Fearing that a former industrial building downtown could sit vacant for several more years - or be purchased by someone who wants to build a big box store - borough officials voted 8-1 during a meeting Wednesday to purchase the General DataComm. building at 6 Rubber Ave. for $2 million.
Borough officials say the building and its abuting land is “key to the future revitalization of downtown Naugatuck and the redefinition of Naugatuck as a regional center,” according to a resolution passed by the Naugatuck Economic Development Corp. Officials have released no plans for reuse of the property and they hope that a developer will come along who has plans for smart growth with businesses that would enhance other businesses downtown, not detract from them.
“By purchasing the GDC property, the borough drastically increases its control over our destiny in downtown Naugatuck,” Mayor Bob Mezzo wrote on his blog last month. "...While there is disappointment that Renaissance Place did not come to fruition, the borough’s acquisition of the GDC property is a game-changer for the future of Naugatuck’s urban core.”
About 12 residents attended the meeting Wednesday and most were against the purchase, according to an article published by the Republican-American of Waterbury.
Right now, the plan is for the borough to pay for the property over seven years through a lease-purchase agreement. That would require the borough to pay $330,000 annually for seven years.
Burgess Mike Ciacciarella said he voted against the purchase because of risks involved with cost of cleanup and other economic issues, according to the Republican-American.
Read the full report from the Rep-Am here. (Note: non-subcribers must pay for access).
And see the full lease purchase agreement attached to this article as a PDF.
Background from previous Patch stories:
The GDC property was supposed to be the focal point for the original first phase of the Renaissance Place project, a $710 million downtown revitalization plan. That public and private partnership was supposed to be completed in four phases over several years and was anticipated to bring thousands of construction jobs, hundreds of on-site jobs and millions of dollars in annual net tax revenue.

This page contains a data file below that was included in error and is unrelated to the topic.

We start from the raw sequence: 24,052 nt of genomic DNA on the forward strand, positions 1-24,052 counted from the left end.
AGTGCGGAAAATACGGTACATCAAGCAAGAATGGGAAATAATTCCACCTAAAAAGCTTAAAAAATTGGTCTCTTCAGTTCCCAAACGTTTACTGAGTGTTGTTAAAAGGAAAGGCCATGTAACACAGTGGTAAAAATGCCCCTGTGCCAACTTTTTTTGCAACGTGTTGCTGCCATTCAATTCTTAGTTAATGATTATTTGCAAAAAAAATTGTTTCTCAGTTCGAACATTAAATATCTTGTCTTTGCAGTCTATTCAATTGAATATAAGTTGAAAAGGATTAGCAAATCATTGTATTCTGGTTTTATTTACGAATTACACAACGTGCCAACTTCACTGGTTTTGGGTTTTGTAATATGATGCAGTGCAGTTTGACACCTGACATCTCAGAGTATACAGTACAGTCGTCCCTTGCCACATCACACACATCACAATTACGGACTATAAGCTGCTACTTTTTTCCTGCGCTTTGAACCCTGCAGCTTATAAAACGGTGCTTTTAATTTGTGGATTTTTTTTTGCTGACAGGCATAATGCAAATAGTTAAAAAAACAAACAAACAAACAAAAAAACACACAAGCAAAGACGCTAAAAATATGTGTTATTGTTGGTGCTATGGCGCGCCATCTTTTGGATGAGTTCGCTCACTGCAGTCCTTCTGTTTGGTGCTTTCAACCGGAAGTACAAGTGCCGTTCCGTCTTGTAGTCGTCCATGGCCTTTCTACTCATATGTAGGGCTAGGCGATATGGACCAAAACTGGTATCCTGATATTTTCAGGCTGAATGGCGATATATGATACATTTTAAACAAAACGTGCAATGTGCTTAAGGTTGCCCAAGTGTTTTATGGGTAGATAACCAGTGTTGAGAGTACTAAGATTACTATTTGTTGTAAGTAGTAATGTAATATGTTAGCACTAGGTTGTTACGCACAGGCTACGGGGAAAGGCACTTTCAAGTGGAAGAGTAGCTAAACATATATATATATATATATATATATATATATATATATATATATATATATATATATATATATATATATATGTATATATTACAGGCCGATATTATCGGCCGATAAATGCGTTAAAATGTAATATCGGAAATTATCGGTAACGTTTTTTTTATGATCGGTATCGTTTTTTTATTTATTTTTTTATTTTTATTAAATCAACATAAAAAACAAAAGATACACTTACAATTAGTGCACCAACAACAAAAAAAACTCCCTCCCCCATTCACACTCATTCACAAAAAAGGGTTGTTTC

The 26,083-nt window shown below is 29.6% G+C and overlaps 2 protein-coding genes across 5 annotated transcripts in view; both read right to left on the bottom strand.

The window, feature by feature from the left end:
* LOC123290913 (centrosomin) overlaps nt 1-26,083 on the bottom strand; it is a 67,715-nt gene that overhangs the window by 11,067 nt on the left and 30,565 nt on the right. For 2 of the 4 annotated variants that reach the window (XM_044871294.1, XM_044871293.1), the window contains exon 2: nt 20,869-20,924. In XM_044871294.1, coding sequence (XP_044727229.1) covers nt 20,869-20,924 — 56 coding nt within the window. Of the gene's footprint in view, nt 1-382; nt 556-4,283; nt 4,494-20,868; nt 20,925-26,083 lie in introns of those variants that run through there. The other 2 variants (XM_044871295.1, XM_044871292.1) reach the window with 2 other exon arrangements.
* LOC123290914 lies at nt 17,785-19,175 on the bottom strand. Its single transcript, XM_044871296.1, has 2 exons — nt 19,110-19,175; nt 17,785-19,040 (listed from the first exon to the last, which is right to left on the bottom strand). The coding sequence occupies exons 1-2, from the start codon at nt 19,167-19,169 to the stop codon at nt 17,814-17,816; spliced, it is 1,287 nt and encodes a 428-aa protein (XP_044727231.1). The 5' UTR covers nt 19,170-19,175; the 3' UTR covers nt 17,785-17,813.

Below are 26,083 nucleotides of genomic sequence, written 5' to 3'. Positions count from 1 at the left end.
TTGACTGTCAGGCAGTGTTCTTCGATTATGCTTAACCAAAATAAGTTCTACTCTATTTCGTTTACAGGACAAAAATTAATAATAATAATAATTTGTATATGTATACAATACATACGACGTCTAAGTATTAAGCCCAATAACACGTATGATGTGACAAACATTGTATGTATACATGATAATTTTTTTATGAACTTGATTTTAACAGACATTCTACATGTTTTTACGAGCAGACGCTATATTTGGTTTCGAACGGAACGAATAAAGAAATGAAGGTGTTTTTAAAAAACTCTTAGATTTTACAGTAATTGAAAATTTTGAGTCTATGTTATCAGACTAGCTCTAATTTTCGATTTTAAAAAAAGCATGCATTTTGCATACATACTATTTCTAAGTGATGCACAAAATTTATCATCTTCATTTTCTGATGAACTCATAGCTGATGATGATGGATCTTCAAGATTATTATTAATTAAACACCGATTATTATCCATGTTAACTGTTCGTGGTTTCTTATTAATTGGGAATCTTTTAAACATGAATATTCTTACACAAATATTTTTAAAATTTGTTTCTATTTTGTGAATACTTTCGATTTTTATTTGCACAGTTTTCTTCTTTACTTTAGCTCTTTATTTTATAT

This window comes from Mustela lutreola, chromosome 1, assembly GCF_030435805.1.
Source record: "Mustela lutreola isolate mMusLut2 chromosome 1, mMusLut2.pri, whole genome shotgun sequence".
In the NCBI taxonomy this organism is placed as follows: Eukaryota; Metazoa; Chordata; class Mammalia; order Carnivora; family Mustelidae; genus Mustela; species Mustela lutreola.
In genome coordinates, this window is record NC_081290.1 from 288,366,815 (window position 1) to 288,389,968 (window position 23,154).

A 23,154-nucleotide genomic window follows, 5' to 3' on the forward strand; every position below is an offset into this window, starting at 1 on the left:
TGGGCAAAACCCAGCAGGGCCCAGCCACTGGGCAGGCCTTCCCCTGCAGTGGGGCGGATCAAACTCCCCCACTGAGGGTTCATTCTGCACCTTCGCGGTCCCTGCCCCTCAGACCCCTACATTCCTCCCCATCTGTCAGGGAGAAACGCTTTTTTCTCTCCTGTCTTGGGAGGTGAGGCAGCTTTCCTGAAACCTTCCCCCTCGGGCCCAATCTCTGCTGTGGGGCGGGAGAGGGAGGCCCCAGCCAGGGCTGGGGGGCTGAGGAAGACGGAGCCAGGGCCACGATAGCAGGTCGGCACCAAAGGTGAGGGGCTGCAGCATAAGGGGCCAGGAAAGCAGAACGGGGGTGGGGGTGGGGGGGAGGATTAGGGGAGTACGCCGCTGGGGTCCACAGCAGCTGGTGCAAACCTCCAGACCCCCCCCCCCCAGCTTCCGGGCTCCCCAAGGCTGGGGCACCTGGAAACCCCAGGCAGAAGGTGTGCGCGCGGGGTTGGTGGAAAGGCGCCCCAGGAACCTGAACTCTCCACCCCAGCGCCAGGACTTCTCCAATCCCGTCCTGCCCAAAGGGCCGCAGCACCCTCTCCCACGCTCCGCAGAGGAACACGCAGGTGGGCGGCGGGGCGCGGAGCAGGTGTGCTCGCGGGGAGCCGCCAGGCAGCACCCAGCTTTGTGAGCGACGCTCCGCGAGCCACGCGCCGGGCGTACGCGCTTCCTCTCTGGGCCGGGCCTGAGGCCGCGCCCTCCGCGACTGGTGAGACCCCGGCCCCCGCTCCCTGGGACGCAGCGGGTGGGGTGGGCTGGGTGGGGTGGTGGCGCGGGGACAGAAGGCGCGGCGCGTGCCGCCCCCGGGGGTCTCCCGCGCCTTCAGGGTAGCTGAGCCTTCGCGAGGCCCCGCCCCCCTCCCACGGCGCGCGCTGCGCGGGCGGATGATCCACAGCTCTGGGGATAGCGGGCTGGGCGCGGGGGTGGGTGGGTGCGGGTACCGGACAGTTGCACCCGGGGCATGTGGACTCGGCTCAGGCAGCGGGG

The GDC property was supposed to become home to shopping centers, a movie theater, upscale condominiums, office space and other amenities. On his blog, Mezzo states that Renaissance Place developer Alexius Conroy made various offers on the downtown property but was never able to strike a deal with GDC, a communications technology company that has operated at 6 Rubber Ave. since the departure of Uniroyal Rubber in the 1980s. Acquisition of that property was crucial to the success of the Renaissance Place project, and without a deal, the project floundered. Conroy tried to reshift his focus to developing other downtown parcels in the first phase, but those plans also fell through.
Finally, in September, after more than five years of planning, the borough and Conroy split ties, agreeing to release each other from their respective obligations as spelled out in a development agreement for Renaissance Place.Even while Conroy was still involved, borough officials say they were approached by Atlas Partners, LLC, a third-party creditor for GDC. In the fall of 2011, Atlas Partners reached out to Naugatuck officials about a possible deal to buy the property, Mezzo said.“While conversations initially focused upon the possibility of Conroy Development purchasing the GDC property, they ultimately shifted to the borough as the buyer when a deal could not be reached" (with Conroy), Mezzo’s blog states.
In that blog, Mezzo also discusses the complexities of reuse of the GDC property, including underground contamination from years of industrial use that likely needs to be cleaned before construction can begin.
“It is unlikely the economics of redeveloping the site would work for any private developer, without financial assistance to remediate the property from the public sector,” Mezzo wrote. “In essence, the property will likely never redevelop to any productive use without the borough’s investment.”Read Mezzo’s full blog post here.